Arcudi does this to subvert our expectations with regard to superhero books. We expect Lou to punch things because of his bulk, but he rarely does so. He hits bad guys every once in a while, but it’s often when he’s been pushed to anger or in order to distract them so he can run away. It’s refreshingly callous of Lou to let others do the heavy lifting, as Francis, the Gecko, and Val often fight much harder than he does (although even Val often flies away from danger). You might want to dislike Lou, but that’s kind of the point – what would many people do if they got superpowers? Would they become heroes? Or would they just want to be left alone? Lou continues to try to live a “normal” life, but Arcudi doesn’t let him, and that’s where the fun of the book comes from.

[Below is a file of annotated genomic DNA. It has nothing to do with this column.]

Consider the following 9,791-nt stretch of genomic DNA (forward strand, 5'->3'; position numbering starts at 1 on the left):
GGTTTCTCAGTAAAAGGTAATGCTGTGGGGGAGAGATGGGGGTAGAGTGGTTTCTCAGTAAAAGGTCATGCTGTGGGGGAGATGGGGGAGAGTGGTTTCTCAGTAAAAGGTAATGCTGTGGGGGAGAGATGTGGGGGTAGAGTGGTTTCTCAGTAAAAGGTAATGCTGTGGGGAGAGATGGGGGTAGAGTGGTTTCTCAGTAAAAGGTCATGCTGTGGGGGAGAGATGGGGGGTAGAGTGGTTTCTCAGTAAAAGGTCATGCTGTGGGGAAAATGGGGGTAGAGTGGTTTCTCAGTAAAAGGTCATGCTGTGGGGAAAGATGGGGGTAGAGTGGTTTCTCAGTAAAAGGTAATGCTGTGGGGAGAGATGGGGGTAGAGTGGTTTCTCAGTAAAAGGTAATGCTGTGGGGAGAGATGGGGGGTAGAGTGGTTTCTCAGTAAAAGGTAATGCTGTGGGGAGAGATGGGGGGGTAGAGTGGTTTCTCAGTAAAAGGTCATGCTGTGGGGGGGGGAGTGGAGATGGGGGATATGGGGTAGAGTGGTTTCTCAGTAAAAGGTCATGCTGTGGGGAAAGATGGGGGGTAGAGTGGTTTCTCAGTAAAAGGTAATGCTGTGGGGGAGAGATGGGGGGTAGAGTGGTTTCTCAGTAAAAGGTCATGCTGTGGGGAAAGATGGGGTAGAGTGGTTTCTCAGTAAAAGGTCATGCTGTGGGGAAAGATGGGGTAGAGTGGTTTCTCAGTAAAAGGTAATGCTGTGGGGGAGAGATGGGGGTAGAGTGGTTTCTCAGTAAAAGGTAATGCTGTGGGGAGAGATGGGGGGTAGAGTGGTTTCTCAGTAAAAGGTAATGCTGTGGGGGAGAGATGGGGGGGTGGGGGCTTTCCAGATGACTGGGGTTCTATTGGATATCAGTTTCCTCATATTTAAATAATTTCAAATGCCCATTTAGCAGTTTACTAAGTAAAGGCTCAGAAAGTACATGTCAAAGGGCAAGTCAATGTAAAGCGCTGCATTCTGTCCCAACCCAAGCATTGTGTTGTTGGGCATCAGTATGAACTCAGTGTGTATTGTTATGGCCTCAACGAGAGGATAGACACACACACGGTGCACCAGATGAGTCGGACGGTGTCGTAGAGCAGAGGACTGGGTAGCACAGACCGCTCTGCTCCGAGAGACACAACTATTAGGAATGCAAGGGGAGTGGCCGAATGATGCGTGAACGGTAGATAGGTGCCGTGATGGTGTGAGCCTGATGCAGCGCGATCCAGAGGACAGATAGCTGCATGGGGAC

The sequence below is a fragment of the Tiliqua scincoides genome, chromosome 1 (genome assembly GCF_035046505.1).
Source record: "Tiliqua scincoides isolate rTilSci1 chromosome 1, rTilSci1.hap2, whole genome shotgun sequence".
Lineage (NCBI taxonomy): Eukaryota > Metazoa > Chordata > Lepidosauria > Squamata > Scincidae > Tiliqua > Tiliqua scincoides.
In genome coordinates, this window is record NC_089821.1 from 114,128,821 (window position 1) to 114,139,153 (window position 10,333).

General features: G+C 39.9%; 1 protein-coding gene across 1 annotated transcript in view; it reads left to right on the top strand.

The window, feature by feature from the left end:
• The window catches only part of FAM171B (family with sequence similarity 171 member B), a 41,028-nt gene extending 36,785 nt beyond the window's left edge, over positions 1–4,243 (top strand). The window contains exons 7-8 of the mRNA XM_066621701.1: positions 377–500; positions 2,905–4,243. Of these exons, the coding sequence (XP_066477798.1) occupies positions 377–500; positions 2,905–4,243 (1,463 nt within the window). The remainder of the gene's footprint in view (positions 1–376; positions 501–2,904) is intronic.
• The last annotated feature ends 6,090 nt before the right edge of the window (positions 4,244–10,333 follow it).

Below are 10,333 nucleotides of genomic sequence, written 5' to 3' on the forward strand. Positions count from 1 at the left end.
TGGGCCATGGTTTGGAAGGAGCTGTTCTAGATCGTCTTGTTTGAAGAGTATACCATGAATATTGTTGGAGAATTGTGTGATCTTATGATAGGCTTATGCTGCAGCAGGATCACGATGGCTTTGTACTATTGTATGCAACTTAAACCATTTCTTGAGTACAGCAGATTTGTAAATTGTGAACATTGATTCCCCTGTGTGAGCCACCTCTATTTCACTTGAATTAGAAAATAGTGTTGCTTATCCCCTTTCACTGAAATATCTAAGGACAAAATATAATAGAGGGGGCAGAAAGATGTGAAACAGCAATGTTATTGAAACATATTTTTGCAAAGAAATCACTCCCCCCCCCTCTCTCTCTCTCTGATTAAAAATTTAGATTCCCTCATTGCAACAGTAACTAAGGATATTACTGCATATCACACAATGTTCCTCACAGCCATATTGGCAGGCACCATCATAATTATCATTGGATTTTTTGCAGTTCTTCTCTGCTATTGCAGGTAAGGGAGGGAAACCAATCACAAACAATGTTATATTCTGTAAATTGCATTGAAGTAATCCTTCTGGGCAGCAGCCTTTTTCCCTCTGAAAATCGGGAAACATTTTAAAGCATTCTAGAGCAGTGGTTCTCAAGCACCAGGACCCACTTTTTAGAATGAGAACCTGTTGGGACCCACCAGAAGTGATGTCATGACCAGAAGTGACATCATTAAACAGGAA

Major Bummer is a comedy, of course, and its genius is in the fact that Arcudi’s comedy comes from good characterization and impeccable comic timing and not from jokes, which can be hit or miss. The best comedy comics give us strong if odd characters and allow them to play off each other, and that’s no different here. Arcudi not only runs the gamut of all possibilities of what can happen when people get superpowers (from the Gecko being accused of molesting children after he saves one from being run over to Francis trying to take advantage of his fame and failing spectacularly), he also writes these characters with distinct voices and shows them, warts and all, as realistically as possible, whence the humor springs. It’s not sitcom snappy dialogue, but it is a bit heightened for humorous effect. Arcudi also recognizes some of the offbeat things about American culture and plays with those, too. The most minor of these is the fact that Yoof doesn’t know the phone book lists surnames first, but that’s just one of the little jokes sprinkled throughout that stem from a specific culture – that of America in the late 20th century. It might date the book just a bit (there’s a Spice Girls reference, for instance), but not too much. Arcudi also toys with stereotypes nicely – the punks are certainly punks, but they’re also more interesting than generic street toughs, while Milton, a typical comic book nerd, crosses the line into craziness to feed his obsession. Arcudi also, surprisingly, grounds the book in enough real life to make it even funnier. The characters have money issues, which leads to Francis taking a job for a extermination business (humorously named “Roach Smokers”) and Lou working at an ice cream parlor. The Gecko gets arrested for child molestation, which isn’t funny, of course, but as we know he’s innocent, it allows Arcudi to re-introduce Martin Lewis, who helps him get out of the charges and inspires him to make “big changes” in his life (a joke that pays off a few issues later – Arcudi isn’t afraid of the slow burn). When Nunzio revives and attacks Lou, the prosecutor quickly shifts to Lou’s side and tells him to kill Nunzio again. There are many, many little touches like that in the book, which keeps it lively and hilarious. Arcudi doesn’t completely go the humorous route, another way the comedic parts of the book stand out. Lou makes some very good points about interfering with professionals who are trained to rescue people. Again, keeping things just a touch “realistic” helps the wacky parts stand out much more and makes the entire book more interesting.